This guidance on the exceptionality of term limits past six years goes beyond the “comply-or-explain” regime requirements in the corporate issuer context where the securities regulators have not provided any formal guidance regarding appropriate term limits.

(ii) Skills, Competencies and Recruitment of IRC Members

Section 3.5 of NI 81-107 outlines the nominating criteria for appointing an IRC member and requires that the IFM and IRC consider the competencies and skills of the IRC as a whole and its current and prospective members.

All IRCs reviewed demonstrated knowledge, experience, competencies and relevant skills across their members. Factors that all IRCs cited as necessary for IRC members to perform their function as an oversight body include industry knowledge and experience, interpersonal and analytical skills, professionalism, and the ability to align with the investor’s perspective while providing different thoughts and perspectives.

Regulatory Guidance: IRCs and IFMs should strive for diverse skill-sets among IRC members. Recruitment should be fair, transparent and focused on those with relevant knowledge and experience gained from various backgrounds. IRCs should lead the recruitment process and not place undue reliance on the IFM’s preferred candidates.

Staff also remind IFMs that ongoing IRC orientation and education is necessary to enhance the skills and competencies for an effective IRC.

(iii) Size and Diversity

Section 3.7 of NI 81-107 requires that the IRC have at least three members but permits the IFM to determine membership to ensure effective decision-making.

All IRCs reviewed complied with the three-member minimum and indicated that this minimum size is advantageous for the IRC’s efficacy, diversity of thought and processes. Nine of 24 IRCs reviewed noted changes to their composition during the review period, indicating turnover. Most IRCs highlighted the need for specialized and diverse skill-sets as paramount to IRC efficacy.

Regulatory Guidance: Diversity beyond skill-set should be pursued to foster a variety of perspectives. Staff are of the view that wider perspectives may better inform decision-making concerning conflict-of-interest matters. While IRCs are not currently subject to any regulatory disclosure requirements concerning the diversity of their members, nor a specific regulatory requirement to establish diversity policies, IRCs are encouraged to pursue membership that reflects all forms of diversity and, in particular, those forms that are relevant to the fund and its securityholders.

(iv) Compensation

Section 3.8 of NI 81-107 permits the IFM to set IRC compensation when first appointed and cites the IRC’s responsibility to set its compensation thereafter. The results of the IRC’s annual assessment and any recommendations by the IFM must be considered. Section 4.4 requires that the annual IRC Report to Securityholders include the aggregate compensation paid to the IRC.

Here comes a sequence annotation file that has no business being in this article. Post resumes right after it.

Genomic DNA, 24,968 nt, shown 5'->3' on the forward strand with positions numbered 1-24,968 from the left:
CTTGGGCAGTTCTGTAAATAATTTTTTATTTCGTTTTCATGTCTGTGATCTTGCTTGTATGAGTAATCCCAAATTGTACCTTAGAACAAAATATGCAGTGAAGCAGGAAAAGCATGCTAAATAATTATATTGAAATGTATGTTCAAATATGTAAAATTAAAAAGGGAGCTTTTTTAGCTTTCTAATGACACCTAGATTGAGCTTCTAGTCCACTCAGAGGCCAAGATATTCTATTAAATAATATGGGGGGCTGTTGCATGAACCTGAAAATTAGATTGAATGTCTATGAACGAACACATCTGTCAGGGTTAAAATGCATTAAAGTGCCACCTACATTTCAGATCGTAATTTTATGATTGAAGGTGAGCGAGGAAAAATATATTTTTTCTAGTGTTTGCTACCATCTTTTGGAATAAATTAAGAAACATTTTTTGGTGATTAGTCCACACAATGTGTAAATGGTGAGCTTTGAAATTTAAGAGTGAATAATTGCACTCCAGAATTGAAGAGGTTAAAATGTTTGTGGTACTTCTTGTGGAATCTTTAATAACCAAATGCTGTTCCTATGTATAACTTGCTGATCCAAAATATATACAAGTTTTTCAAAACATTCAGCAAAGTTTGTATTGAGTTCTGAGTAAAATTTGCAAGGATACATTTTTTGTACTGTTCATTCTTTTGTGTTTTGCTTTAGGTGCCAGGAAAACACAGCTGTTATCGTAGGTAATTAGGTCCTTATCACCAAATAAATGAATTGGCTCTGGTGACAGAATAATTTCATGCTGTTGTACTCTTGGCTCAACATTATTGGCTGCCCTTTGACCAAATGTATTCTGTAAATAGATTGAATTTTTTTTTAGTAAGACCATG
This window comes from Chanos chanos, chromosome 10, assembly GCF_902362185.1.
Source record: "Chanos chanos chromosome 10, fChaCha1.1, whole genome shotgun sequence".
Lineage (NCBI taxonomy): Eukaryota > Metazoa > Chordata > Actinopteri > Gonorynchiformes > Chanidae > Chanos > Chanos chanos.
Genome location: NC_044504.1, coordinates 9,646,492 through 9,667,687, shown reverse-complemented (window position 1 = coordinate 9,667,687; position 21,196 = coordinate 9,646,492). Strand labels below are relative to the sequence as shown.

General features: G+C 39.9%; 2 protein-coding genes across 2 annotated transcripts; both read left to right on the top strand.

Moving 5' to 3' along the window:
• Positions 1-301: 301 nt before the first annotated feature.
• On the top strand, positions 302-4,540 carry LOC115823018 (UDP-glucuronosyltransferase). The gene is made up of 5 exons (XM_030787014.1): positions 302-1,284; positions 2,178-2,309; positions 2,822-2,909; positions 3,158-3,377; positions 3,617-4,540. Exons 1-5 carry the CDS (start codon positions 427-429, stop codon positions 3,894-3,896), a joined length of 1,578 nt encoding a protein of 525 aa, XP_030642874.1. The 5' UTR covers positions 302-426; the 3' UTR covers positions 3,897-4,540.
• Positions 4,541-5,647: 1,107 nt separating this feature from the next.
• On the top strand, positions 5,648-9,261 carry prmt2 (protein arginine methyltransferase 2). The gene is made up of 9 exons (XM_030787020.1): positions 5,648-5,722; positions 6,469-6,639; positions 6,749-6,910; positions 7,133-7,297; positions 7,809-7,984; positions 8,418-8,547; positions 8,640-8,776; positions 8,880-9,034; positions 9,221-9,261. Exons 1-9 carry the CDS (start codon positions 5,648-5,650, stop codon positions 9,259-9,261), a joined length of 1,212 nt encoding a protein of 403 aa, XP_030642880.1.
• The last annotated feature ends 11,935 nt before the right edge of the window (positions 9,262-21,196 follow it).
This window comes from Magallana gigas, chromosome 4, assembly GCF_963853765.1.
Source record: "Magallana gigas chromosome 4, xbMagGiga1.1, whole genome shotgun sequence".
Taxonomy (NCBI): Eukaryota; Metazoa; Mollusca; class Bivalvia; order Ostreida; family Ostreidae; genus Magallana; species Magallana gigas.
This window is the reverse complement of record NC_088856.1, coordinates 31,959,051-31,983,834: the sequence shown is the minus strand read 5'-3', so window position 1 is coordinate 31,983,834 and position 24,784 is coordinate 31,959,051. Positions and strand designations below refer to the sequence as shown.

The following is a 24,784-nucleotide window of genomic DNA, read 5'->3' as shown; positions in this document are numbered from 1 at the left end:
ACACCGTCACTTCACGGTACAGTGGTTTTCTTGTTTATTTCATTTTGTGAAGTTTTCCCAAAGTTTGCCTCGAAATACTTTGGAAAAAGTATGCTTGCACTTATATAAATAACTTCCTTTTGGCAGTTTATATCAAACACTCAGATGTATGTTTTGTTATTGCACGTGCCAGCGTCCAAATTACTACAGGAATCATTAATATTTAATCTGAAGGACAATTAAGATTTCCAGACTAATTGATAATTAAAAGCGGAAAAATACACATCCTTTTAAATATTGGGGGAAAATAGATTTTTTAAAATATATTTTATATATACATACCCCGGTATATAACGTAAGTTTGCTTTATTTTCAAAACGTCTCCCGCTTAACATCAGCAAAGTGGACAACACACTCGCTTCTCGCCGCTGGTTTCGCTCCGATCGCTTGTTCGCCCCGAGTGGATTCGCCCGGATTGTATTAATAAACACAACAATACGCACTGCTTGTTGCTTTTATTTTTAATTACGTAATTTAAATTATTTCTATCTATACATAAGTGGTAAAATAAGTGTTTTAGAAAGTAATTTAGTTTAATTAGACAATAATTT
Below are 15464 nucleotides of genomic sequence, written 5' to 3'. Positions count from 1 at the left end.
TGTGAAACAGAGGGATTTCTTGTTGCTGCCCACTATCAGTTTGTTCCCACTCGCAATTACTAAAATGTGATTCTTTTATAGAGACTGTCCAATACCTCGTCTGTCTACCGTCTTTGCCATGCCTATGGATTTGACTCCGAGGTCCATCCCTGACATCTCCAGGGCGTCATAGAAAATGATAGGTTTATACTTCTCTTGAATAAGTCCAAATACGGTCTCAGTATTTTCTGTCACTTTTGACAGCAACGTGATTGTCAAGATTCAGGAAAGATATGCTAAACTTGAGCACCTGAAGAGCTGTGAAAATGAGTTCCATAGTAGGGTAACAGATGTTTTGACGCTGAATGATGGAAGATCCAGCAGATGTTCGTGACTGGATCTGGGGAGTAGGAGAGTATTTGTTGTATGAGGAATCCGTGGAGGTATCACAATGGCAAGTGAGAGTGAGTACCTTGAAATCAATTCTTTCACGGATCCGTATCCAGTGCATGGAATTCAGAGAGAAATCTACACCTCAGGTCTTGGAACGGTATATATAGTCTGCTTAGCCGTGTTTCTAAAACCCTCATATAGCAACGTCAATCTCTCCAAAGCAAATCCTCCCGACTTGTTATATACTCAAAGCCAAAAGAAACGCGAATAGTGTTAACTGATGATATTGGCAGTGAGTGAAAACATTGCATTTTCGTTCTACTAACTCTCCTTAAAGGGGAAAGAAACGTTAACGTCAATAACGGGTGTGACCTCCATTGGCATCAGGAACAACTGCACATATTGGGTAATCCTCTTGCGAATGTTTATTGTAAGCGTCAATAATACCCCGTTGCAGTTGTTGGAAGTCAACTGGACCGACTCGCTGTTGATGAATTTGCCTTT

IRC member compensation varied widely among IFMs of different sizes with reference to AUM, though compensation was generally greater for those with higher AUM. Notably, most IRCs did not disclose the basis of IRC compensation allocation across funds, while a minority indicated equal allocation. Common criteria used to determine IRC compensation included industry annual compensation reports, comparative industry IRC compensation, workload and time commitment of IRC members, complexity of issues faced by the IRC members, results of the IRC’s annual self-assessment, nature and number of funds overseen by the IRC, inflation, economic conditions and market value of IRC members, number of meetings held or required by the IRC or IFM to address specific conflicts of interest, and industry best practices.

Regulatory Guidance: IRC compensation should be measured, justified based on complexity and involvement, and transparent concerning the basis for determination. While section 4.4 of NI 81-107 does not mandate disclosure of the basis on which IRC costs are allocated across applicable funds, Staff believe such disclosure is beneficial to investors and should be informative, meaningful and not vague. Broad statements related to allocation, such as “fair and equitable manner,” are unclear and unhelpful; clear language (e.g., “equally,” “proportionate based on the NAV or complexity of the fund,” “based on NAV of the fund,” etc.) should be used. A fund’s prospectus must also break down individual IRC costs and ensure consistent disclosure with the IRC Report to Securityholders. Disclosure of IRC compensation should be in Canadian dollars to permit meaningful comparison.